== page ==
Jacmel & its coast – a “Creole Riviera” in the making? Or even

  • Jacmel certainly has old world charm, the galleries and balconies, Hotel Florita, the venerable old Douane and something like 100 distinguished old 19th century buildings, not unlike Charleston, Savannah, or New Orleans’ fabled French Quarter. And recently, figures like ex-president Bill Clinton, designer Donna Karan, South Beach developer Michael Capponi, and outfits like Choice Hotels and Diaspora investors are supporting projects of different kinds. Moreover, Haiti’s Association Touristique d’Haiti, the Ministry of Tourism and some donors are providing planning assistance, with Venezuela recently announcing a $30 million grant to improve the town and its lackluster waterfront. Are we seeing perhaps the very beginnings of a New World Portofino or St. Tropez in the making?

    Instead, we are hearing serious sounds of alarm, deploring the continued deterioration of so many of the old buildings, and shabby state of the town’s historic core. In 2010, after the earthquake, the World Monuments Fund [“WMF” in New York City] sent a technical mission to assess the buildings in the historic core for which its architects created a considerable database of fresh intelligence about the city’s built heritage. But come January of this year, WMF has put Jacmel on its ‘Watch List’ of places in very serious jeopardy, and has declared September 23rd of this year ‘Watch Day’ to sound a clear alarm precisely to raise awareness of the continuing deterioration of the city’s built heritage. This grim news would seem to dash hopes of developing any Portofino on any scale. But there is cause for hope.


    A dual destination: Beach plus Culture

    Now, the city’s leaders, businesses, and Diaspora members with a fondness for the city, should take extra special note of this action, grim as it is. Jacmel’s goal after all is to emerge as an internationally appealing resort destination anchored by the town plus the resort zone to the east, forming a winning combo what one could call a “Creole Riviera”. Hotels and resorts will be developed along the scenic coast for miles to the east, and several new resort projects have already been announced. This “Riviera” zone with beachfront resorts being the mainstay of Caribbean tourism and a drive to craft an appealing resort zone along the coast at the foot of the Massif de la Selle, is very logical and possible. Consider beach destinations like Cuba’s Varadero, Yucatan’s Riviera Maya, Jamaica’s Negril, and Dominican’s Punta Cana, all now largely successful after decades of development and careful master planning in critical areas. Moreover, this coastal zone east of Jacmel can offer a very exciting variety of activities both in the turquoise waters, and also up the slopes of the Massif for those seeking mountain adventure, trails, waterfalls and panoramas, a great plus for tourism.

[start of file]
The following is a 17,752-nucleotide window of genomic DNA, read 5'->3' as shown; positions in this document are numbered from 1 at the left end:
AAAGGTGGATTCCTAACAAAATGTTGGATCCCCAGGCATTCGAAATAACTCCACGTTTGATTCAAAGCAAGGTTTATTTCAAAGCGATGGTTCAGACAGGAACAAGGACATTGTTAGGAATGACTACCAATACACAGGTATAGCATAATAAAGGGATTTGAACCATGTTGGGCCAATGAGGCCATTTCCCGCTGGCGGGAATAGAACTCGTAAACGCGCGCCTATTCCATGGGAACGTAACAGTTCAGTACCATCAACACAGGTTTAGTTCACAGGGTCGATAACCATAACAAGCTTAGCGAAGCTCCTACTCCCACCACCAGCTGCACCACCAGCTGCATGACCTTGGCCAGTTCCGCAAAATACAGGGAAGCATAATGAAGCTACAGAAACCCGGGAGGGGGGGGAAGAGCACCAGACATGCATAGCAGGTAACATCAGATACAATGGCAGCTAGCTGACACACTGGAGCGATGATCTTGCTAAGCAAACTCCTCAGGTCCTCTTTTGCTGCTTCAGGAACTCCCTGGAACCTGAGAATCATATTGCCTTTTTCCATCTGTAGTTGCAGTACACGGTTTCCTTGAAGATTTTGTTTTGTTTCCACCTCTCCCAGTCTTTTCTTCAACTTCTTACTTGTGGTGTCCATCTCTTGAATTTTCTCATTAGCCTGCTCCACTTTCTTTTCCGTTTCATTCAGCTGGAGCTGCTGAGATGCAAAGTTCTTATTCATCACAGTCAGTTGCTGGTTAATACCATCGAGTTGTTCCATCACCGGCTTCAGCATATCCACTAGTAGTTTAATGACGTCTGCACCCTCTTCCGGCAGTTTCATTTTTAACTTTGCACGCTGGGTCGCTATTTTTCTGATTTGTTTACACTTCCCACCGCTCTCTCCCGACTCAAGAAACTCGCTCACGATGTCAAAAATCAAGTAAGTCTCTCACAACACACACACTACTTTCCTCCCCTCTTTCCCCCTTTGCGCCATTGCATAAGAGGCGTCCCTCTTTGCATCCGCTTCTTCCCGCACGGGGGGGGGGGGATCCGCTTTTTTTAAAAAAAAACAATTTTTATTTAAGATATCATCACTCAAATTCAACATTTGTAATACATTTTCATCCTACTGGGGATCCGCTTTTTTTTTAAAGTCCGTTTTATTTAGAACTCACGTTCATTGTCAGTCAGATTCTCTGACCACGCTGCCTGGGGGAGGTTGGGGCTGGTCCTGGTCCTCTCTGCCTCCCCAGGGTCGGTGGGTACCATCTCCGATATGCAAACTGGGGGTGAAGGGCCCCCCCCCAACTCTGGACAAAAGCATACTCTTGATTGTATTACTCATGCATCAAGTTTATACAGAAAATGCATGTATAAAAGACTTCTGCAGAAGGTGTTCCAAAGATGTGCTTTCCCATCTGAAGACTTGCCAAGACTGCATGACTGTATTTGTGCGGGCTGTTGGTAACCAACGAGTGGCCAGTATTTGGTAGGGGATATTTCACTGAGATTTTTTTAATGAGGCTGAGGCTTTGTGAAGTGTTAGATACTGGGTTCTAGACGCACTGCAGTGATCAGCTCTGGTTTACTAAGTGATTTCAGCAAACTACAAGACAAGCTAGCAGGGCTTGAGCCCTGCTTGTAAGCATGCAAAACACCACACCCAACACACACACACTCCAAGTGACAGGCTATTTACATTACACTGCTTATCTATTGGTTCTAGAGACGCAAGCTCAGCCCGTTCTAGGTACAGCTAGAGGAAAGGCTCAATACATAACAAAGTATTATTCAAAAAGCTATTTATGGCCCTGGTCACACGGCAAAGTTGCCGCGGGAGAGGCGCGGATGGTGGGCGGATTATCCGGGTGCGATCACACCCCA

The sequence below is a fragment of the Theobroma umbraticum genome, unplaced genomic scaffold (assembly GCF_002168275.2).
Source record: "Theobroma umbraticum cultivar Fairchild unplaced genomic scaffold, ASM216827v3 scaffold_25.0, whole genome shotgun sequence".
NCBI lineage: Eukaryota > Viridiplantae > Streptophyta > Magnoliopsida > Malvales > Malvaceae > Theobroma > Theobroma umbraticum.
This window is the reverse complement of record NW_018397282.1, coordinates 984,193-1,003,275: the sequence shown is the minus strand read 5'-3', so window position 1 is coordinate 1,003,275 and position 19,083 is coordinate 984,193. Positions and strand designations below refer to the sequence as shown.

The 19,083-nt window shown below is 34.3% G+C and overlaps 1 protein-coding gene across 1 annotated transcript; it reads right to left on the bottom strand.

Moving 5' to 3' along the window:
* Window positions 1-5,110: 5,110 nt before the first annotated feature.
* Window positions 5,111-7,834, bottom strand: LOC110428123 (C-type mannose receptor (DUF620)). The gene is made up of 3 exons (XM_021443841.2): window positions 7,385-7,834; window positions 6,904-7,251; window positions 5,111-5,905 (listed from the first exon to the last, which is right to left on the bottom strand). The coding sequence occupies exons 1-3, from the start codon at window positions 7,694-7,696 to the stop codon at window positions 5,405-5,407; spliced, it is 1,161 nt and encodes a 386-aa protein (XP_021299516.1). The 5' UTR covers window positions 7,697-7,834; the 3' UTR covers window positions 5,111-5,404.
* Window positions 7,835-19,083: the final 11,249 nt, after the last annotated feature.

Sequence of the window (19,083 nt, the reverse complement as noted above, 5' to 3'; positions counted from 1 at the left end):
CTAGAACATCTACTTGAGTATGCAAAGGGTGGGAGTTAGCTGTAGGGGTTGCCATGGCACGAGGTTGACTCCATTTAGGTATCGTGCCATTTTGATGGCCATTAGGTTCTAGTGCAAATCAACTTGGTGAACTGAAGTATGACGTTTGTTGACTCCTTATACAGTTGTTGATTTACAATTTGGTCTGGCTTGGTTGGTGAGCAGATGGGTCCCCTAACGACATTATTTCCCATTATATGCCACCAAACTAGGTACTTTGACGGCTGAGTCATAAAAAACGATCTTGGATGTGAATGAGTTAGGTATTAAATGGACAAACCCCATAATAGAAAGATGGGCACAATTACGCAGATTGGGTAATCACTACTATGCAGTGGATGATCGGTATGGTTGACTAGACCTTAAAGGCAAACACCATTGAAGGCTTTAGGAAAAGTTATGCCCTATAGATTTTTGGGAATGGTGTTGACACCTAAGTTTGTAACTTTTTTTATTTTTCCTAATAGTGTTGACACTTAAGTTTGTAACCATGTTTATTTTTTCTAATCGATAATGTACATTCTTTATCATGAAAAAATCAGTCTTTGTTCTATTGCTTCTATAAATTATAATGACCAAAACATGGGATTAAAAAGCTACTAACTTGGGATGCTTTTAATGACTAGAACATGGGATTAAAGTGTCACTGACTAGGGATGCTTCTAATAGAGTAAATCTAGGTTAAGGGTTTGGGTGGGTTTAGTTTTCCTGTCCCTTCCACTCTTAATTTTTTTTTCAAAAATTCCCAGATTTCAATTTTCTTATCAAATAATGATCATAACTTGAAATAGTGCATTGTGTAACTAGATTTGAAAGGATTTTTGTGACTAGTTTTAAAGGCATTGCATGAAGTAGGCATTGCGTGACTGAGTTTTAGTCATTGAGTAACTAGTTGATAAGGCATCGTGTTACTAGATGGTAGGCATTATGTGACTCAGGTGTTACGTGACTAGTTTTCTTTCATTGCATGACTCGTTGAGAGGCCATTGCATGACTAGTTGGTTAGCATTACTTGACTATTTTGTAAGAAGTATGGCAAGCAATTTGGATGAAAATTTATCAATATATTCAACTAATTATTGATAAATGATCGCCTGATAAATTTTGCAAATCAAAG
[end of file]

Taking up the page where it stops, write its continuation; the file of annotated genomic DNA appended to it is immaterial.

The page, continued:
But clearly the hard part of this winning “Creole Riviera” combo is not the beach zone, but the “Creole” part, in Jacmel’s urban fabric that reflects its distinctive history, giving unique character and enduring charm to this combo. This means cultivating a sense of place, which embodies authenticity and reveals meaning not just in the old buildings, but in the public spaces and waterfront areas, thereby giving them new life. Recall the magic of Old Havana, Puerto Vallarta, Cartagena de Indias, or of Old San Juan offering unforgettable tourist experiences, and inspiring novels, films, songs, decorative calendars and art work, as well as high end real estate. Jacmel’s success is to be found in the crafting of the dual destination to attract not only beach tourists, but cultural tourists as well, a goal that requires vision and leadership.